The Role of Cross-Linguistic Variation in the Acquisition of Auxiliary Inversion in Wh-questions
Lidiya Tornyova and Virginia Valian
282-290 (complete paper
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Despite a long history of research, it is not clear why young English-speaking children show a relatively protracted period of development in wh-questions. The present study of elicited imitation of wh-questions by 29 English-speaking children aged 2;6 to 3;2 and 18 Bulgarian-speaking children aged 2;2 to 3;3 tests the hypothesis that cross-linguistic variation accounts for different patterns in acquisition. The data are interpreted in terms of a hypothesis-testing model in which cross-linguistic variation can be viewed as differences in the ease of narrowing down the hypothesis search space. The results indicate that the unique combination of language-specific structural characteristics of the target grammar, e.g., auxiliary-main verb dissociation, clause type differences and interrogative vs. relative pronoun homonymy in English, determine the types of errors children produce and the length of time required for acquisition.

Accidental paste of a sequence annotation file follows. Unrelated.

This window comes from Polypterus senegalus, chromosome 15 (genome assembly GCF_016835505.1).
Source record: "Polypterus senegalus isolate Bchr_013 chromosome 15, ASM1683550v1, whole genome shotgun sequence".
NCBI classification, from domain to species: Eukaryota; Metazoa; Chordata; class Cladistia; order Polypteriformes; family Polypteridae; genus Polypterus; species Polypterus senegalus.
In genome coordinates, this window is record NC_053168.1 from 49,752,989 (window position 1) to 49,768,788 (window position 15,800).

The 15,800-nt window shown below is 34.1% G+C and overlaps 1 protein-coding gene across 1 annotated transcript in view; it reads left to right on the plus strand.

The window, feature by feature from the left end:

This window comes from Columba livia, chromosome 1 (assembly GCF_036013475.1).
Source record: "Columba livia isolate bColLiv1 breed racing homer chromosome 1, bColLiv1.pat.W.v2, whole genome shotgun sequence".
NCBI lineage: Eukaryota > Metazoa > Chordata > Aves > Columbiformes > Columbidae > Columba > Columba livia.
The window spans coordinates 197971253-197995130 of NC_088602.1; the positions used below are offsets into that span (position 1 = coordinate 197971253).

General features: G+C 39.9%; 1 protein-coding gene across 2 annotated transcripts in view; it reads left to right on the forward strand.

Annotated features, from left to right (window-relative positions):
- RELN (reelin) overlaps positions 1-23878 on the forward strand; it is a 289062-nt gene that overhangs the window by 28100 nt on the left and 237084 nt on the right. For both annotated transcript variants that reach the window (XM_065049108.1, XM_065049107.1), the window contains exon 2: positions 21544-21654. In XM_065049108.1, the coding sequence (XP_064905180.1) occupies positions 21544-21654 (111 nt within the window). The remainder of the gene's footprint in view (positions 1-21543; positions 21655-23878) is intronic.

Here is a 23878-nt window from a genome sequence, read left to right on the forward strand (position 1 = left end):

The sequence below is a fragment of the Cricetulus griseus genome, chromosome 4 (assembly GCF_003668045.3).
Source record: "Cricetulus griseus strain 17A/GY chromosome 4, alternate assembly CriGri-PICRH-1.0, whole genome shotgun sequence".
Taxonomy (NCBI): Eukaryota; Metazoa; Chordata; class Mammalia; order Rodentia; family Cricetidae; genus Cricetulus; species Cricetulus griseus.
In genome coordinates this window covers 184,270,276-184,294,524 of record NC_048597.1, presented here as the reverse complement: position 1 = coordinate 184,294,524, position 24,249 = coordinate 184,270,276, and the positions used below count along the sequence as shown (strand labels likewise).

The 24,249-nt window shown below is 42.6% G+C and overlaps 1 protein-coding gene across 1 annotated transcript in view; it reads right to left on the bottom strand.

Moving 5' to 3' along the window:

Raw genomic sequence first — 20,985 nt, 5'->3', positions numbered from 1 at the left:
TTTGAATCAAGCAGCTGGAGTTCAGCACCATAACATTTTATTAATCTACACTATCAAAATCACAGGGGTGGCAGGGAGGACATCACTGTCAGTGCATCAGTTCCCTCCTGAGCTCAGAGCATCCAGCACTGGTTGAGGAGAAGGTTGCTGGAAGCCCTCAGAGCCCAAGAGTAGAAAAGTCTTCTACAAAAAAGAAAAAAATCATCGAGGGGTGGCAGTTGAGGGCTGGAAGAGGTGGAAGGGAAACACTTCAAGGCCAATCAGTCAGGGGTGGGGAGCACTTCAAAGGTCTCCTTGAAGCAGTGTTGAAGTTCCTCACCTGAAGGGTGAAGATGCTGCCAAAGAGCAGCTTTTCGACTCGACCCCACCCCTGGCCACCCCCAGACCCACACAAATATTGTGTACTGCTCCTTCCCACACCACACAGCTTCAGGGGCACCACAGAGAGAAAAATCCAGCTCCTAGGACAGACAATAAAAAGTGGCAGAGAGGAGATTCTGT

Proceedings of the 3rd Conference on Generative Approaches to Language Acquisition North America (GALANA 2008)
edited by Jean Crawford, Koichi Otaki, and Masahiko Takahashi
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